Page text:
Computational protocol: Prediction of alternatively skipped exons and splicing enhancers from exon junction arrays

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Protocol publication

[…] We performed a search for over-represented kmers in our exonic and intronic sequences using the RESCUE-ESE method as described in []. Briefly, using the Perl programming language, counts for all kmers between two sets of sequences are tallied and evaluated for significant over-representation between the sets using a Z-test, and all kmers with Bonferroni-adjusted p-value < 0.01 were clustered and aligned into groups of motifs. Distances between motifs were defined as the absolute deviation between the nucleotide frequencies of two aligned positions in the best local alignment. Motif pairs with distance less than 2 were deemed as a motif match. For kmer calculations with exons, the comparisons are 1) exons versus introns and 2) constitutive versus alternative exons. We also considered two comparisons for each of 5' and 3' SS based on splice site strength scored by the position-specific weight matrices and applied the 1st and 3rd quartiles of all known splice sites as the cutoffs for weak and strong splice sites: 3) weak versus strong splice site exons and 4) strong versus weak splice site exons. For kmer calculations with introns, the comparisons are 1) introns versus exons and 2) flanking introns of constitutive versus alternative exons; 3) flanking introns of weak versus strong splice site exons and 4) flanking introns of strong versus weak splice site exons. All sequence analyses used intronic/exonic sequences up to 200 bp from the SS and excluded the splice site regions that cover the first 5 bp at each end of exons and the first 20 bp and 10 bp for the 3' and 5' ends of introns respectively.In addition, we searched for novel sequence motifs utilizing the whole data set without the need to dichotomize exons into AE and CE by applying the correlation-based method REDUCE [] to the splice site proximal sequences and our exon-level score for measuring exon skipping (n = 83789). REDUCE enumerates all possible 5–6 base pair kmers and finds those that show significant correlation with expression values from a single microarray experiment. Multiple kmers are identified by iteratively removing the significant kmers from sequences and re-evaluating the correlation between the remaining kmer frequencies and residuals of the linear regression fit from the previous run (i.e., subtracting the contribution from the previously selected kmer(s)). We masked the splice sites by removing 5 bp at the 5' and 3' end of each exon. The output lists all significant kmers with p-values adjusted using the Bonferroni correction.To look for motifs in the development-related AS exon sets, we examined the genes that had appropriate keyword hits (see below). Within these genes, sequences were extracted for exons predicted to be AE based on our exon-skipping score. De novo motif finders MEME [] and BioProspector [] were applied to these selected exon sequences subtracting the first 5 bp at either end of each exon. BioProspector was run with the following options: only examine the forward stand (-d), assume every sequence has a motif (-a 1) and motif width range from 6 to 18 (-w 6,8,10,12,14,16). MEME was run with the following options: default value of only looking at the forward strand, DNA sequence (-dna), several choices for the expected number of motif occurrences (zero or one in each sequence -zoops, one in each sequence -oops, variable number -tcm) and the motif width (-w 6,8,10,12, and the range -minw 6 -maxw 20). For each of the 15 MEME runs and the top three motifs from the 6 BioProspector runs, we aligned the consensus sequences for the final predicted motifs with ClustalW []. All motifs and alignments are displayed in the Figures using WebLogo [] […]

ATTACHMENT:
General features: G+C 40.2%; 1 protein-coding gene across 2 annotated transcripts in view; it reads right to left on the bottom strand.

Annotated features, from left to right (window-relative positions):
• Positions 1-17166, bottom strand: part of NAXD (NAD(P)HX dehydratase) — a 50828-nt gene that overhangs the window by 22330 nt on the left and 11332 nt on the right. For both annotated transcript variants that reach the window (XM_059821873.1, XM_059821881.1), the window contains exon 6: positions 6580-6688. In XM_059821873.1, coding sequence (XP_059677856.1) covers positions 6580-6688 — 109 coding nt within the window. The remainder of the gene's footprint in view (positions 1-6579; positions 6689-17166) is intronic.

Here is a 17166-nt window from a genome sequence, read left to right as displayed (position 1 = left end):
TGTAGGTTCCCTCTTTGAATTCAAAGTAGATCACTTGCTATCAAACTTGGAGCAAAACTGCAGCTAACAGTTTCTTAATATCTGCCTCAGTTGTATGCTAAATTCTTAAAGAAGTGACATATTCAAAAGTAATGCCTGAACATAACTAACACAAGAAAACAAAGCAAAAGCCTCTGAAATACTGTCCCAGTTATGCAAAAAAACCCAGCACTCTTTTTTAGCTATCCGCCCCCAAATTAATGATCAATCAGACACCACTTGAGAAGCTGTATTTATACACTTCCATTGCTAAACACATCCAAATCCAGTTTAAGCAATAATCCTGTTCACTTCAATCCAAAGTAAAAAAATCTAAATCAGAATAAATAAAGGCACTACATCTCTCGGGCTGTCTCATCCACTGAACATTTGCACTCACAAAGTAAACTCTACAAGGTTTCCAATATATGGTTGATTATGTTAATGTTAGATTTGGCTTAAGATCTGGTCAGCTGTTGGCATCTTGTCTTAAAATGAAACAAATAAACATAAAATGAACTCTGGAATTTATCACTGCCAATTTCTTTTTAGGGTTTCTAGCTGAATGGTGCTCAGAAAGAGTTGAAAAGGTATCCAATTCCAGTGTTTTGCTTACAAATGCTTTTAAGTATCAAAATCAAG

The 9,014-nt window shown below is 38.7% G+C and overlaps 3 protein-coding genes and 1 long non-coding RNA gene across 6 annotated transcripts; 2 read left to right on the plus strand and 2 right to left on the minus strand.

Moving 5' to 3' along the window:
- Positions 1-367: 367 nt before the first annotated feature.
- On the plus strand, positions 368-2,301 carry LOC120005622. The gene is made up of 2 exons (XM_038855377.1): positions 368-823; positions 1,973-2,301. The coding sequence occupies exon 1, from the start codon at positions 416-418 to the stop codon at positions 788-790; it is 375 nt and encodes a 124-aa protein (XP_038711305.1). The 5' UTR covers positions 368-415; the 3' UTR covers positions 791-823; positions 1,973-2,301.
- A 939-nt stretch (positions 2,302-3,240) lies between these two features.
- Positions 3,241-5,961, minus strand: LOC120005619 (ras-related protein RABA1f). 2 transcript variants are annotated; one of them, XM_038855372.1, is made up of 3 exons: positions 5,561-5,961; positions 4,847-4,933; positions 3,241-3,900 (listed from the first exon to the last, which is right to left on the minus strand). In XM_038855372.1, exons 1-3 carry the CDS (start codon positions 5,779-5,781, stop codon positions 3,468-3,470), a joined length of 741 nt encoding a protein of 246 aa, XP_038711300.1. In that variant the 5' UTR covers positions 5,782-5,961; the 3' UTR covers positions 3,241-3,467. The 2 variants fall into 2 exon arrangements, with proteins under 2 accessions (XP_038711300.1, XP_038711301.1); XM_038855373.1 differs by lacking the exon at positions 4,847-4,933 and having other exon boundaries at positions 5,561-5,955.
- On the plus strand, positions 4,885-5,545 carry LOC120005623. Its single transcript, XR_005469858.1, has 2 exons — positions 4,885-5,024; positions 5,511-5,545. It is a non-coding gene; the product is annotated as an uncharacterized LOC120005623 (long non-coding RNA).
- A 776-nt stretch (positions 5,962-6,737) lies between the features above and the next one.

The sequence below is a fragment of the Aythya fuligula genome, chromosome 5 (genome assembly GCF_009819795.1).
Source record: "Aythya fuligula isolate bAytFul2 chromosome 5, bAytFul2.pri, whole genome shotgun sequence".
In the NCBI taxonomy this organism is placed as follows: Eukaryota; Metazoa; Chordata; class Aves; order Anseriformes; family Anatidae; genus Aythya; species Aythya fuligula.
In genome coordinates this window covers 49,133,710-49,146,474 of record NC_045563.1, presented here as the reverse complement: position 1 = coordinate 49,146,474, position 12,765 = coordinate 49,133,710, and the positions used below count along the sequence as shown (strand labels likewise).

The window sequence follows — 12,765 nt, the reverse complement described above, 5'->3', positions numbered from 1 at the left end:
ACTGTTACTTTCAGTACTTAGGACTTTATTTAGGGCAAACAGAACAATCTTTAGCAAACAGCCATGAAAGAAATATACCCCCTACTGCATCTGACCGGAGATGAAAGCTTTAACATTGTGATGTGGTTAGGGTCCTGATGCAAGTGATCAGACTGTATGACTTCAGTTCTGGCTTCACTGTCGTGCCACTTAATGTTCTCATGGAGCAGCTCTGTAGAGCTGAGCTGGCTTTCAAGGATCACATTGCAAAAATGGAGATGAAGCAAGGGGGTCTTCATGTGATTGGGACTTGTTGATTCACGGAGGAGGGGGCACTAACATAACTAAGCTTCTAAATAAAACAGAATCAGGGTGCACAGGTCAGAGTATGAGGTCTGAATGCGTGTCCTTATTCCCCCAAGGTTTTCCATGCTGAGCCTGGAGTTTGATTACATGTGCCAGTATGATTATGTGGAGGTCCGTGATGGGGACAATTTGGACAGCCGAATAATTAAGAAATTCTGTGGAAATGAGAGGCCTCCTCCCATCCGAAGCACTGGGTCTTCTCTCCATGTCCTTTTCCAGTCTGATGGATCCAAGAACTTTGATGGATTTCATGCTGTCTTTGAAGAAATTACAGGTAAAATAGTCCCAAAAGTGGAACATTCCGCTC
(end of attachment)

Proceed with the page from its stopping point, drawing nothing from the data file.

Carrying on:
Pipeline specifications

Software tools RESCUE-ESE, BioProspector, Clustal W, WebLogo
Applications WGS analysis, Genome data visualization
Organisms Homo sapiens